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50% Renewables by 2030...How Will California Do It?? - Part 1

03/20/15

  08:32:00 am, by Laurel Hamilton   , 420 words  
Categories: All About Solar Power, Energy Efficiency, Energy Storage, Solar Policy

50% Renewables by 2030...How Will California Do It?? - Part 1

California has a long-standing reputation as a clean energy trendsetter. The state leads the nation in solar energy usage, energy efficiency overall, cleaner cars and energy storage. Currently on track to reach our goal of one third energy derived from renewable sources by 2020…Governor Jerry Brown kicked it up a notch in January by proposing California achieve an unprecedented 50 percent energy from renewable sources by 2030.

How will California accomplish such an ambitious target? This is the first in a series of blogs in which Run on Sun will addresss the challenges and possible solutions to reaching 50% by 2030 as opportunities unveil.

50% by 2030: Part 1 - Maximize Urban Spaces

SoCal's Ivanpah Solar Electric Generating System

Ivanpah Solar Electric Generating Station

While rooftop solar is great for offsetting the usage of those fortunate enough to be able to invest in an array, most people tend to think utility-scale solar requires wide open spaces only available in remote parts of our state. The best example being Ivanpah, the world’s largest solar power plant - generating 345 megawatts on five square miles near the Cali/Nevada border. However, growing to 50% renewables using vast spreads of desert solar arrays has the potential to harm ecosystems. Far away solar farms also incur enormous infrastructure costs just to transport the power from the source to your toaster.

Fortunately a new study provides evidence that we needn’t look further than our urban back yards to find sufficient space for solar. Stanford researchers published their findings in the March edition of Nature Climate Change:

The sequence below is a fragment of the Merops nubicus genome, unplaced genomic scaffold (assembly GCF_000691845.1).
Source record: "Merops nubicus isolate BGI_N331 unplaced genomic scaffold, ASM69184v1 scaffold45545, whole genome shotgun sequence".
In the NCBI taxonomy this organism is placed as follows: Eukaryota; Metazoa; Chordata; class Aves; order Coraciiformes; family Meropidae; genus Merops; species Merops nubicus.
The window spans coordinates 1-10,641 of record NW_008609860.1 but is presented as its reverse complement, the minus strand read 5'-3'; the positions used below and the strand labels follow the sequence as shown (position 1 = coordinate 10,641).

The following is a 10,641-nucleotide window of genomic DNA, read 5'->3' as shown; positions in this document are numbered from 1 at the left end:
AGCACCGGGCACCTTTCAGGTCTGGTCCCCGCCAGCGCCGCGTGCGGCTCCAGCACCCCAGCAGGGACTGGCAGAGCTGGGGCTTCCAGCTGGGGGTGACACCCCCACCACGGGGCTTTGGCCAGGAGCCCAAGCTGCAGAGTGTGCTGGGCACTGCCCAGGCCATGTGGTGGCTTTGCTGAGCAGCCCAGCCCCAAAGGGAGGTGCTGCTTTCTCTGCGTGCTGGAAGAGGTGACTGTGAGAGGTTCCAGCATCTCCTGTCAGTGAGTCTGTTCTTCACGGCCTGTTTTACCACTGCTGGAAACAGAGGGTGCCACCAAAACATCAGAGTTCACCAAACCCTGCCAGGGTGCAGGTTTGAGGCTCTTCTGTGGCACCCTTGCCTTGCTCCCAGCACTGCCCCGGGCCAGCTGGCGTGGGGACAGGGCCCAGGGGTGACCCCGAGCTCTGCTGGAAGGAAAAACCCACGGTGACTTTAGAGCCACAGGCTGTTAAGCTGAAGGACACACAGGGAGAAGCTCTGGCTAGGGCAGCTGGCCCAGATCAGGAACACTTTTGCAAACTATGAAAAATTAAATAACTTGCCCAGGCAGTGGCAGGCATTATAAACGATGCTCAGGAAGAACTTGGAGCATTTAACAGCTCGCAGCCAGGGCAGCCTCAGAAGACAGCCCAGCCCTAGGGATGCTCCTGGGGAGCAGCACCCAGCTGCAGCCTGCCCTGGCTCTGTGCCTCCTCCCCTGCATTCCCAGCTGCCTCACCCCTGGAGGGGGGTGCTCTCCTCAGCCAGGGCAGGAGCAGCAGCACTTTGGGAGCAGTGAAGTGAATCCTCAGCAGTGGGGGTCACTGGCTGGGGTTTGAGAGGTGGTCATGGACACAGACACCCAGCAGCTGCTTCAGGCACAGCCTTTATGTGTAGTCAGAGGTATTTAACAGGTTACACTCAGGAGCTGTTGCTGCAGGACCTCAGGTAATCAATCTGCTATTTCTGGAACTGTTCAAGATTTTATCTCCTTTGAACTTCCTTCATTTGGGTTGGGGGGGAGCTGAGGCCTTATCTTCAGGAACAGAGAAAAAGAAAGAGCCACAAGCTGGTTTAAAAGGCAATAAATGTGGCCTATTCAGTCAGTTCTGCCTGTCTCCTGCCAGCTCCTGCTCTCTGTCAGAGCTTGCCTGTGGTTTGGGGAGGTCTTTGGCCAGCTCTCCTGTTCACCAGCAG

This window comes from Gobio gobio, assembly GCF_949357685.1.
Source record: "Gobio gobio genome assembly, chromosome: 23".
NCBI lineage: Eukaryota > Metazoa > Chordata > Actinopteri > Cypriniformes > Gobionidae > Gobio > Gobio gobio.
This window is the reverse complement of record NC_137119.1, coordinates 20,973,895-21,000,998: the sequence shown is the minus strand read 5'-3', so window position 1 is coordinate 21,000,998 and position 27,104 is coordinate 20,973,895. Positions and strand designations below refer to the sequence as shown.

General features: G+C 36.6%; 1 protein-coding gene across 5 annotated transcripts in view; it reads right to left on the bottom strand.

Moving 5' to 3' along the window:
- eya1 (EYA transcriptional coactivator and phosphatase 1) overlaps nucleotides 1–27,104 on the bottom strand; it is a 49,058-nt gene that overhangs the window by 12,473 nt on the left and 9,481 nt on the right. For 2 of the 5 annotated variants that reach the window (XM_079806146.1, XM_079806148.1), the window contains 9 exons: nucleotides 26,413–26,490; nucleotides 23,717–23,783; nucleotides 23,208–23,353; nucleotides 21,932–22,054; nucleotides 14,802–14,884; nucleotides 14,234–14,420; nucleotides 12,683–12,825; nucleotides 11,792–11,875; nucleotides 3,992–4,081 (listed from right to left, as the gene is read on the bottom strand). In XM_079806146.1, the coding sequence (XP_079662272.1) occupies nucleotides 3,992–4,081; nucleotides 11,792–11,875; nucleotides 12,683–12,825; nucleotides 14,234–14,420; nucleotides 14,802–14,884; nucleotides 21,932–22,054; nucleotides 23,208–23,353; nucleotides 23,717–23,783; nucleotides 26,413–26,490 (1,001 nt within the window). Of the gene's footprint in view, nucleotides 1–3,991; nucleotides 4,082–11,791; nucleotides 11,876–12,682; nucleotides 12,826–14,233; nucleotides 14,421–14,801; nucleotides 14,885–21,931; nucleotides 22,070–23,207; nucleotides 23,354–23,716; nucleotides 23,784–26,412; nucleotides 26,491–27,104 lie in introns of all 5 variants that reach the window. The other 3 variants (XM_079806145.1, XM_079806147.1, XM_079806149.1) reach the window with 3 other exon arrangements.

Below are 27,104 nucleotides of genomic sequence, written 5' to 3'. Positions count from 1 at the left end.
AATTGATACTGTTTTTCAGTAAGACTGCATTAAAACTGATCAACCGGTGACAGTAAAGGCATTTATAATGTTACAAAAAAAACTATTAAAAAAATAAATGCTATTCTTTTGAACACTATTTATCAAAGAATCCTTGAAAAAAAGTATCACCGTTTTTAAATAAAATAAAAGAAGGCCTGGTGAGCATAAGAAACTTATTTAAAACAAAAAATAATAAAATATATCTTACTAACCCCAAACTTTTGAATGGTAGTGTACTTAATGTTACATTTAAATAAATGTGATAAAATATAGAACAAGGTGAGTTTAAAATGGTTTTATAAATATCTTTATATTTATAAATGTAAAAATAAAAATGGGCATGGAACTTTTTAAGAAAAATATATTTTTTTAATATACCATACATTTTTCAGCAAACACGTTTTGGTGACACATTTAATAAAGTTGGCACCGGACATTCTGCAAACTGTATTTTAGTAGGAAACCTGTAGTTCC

We tested the hypothesis that land, energy and environmental compatibility can be achieved with small- and utility-scale solar energy within existing developed areas in the state of California.  We found that the quantity of accessible energy potentially produced from photovoltaic (PV) and concentrating solar power (CSP) within the built environment exceeds current statewide demand. 

Westridge School

Urban solar installed at Westridge School by Run on Sun

The urban landscapes we design are already great at capturing the sun’s rays, as evidenced by the heat island effect. It turns out we have the capacity to develop enough solar power to meet three to five times California’s demand just by utilizing urban flat spaces such as carports and rooftops. Obviously developing small and utility-scale solar in our built environment greatly improves efficiency and cuts infrastructure costs by generating power directly where it is used.

As the study’s authors note, it’s important to remember there will always be trade-offs. It’s not an all-or-nothing, urban-or-rural question but looking more closely at the opportunities for solar in our urban backyards should be a priority.

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Comment from: ashok
ashok
5 stars
All household power should be through Renewables
04/10/15 @ 08:38
Comment from: Scott Watkins
Scott Watkins
5 stars
We should be pushing this in all 50 states.
04/10/15 @ 13:52


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Jim Jenal is the Founder & CEO of Run on Sun, Pasadena's premier installer and integrator of top-of-the-line solar power installations.
Run on Sun also offers solar consulting services, working with consumers, utilities, and municipalities to help them make solar power affordable and reliable.

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